Activity is increasing around the church these days as renovations approach completion. The finishing millwork in the church and chapel will be done this week, including the reinstallation of the altar rails in the chapel and the refitting of the main altar frontispiece into the reredos. The control boards for both the new sound system and the new theatre lighting have been installed up in the balcony.
The front yard remains a mess, however, and the entryways remain blocked by the foundation work for the new ramp. Who knew that building a ramp could become such a costly and complicated process? When the first plan saw the ramp cutting through not only the flower beds that line the outer walls of the narthex, but also the roots of the vines that climb those walls, BRAG issued a change order to save the vines. But that slight dodge changed everything … as the new foundations take on the dimensions of an aircraft carrier!
The lower washrooms await the installation of their sinks and toilets and the creation space will soon receive its millwork, generously designed and discounted by the folks at DIRTT Design. The lower space will have the flexibility to serve the needs of our Sunday School while also providing rentable conference and workshop rooms during the week.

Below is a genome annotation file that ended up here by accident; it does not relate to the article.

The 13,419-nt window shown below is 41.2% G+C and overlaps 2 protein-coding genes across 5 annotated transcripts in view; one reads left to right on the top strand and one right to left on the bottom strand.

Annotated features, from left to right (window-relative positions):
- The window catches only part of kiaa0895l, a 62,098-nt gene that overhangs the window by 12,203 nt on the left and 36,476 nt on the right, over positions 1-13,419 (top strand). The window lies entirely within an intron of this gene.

The adjusted construction schedule now extends into the first week of November, with an occupancy permit following (hopefully) the week after that. We are now looking to November 17 or 24 as our likely return dates.
Enmax has disconnected the old electrical service and powered up the new one. The elevator is essentially complete and awaiting approval. The new washrooms are tiled. The church and chapel are now ready with the exception of the finishing millwork (like reattaching the altar rail in the chapel, moving the tabernacle and completing the work on the reredos (the oak paneling in the sanctuary).
While final payment for all the work will be due by the end of the calendar year, our pledges stretch into 2015. So we are arranging some bridge financing with the Anglican Foundation to carry us over until all the pledges have come in. Other than that, we will be incurring no debt—no mortgage, no building loans—for this $1.7 million project. By any standard a remarkable achievement!
The Bishop is waiting for us to confirm a date so he can be with us to bless the new furnishings. We are working on a draft of our opening worship the Sunday we move back into the church. Plans are underway for an Open House in December. We’re almost there.
As people are taking a peek and getting the feel for our new worship space some are curious about how it is going to work exactly. However we want it to work, would be our answer, flexibility being the key concept.
If you examine the positioning of the new, overhead, theatre lighting you will see that the lights are trained on three possible “stage” areas: the centre of the former chancel (where the altar was situated most recently), the new apron stage down in front, and the heart of the labyrinth. These suggest some of the locations where the altar might be placed, or where a performer might perform, with chairs assembled around or in front accordingly.
For worship, however we orient ourselves in the new space, visual unity will be provided by our newly commissioned font, ambo and altar, which will always be placed in proximity to one another, suggesting these three dimensions of our worship life: Baptism, Proclamation and Eucharist.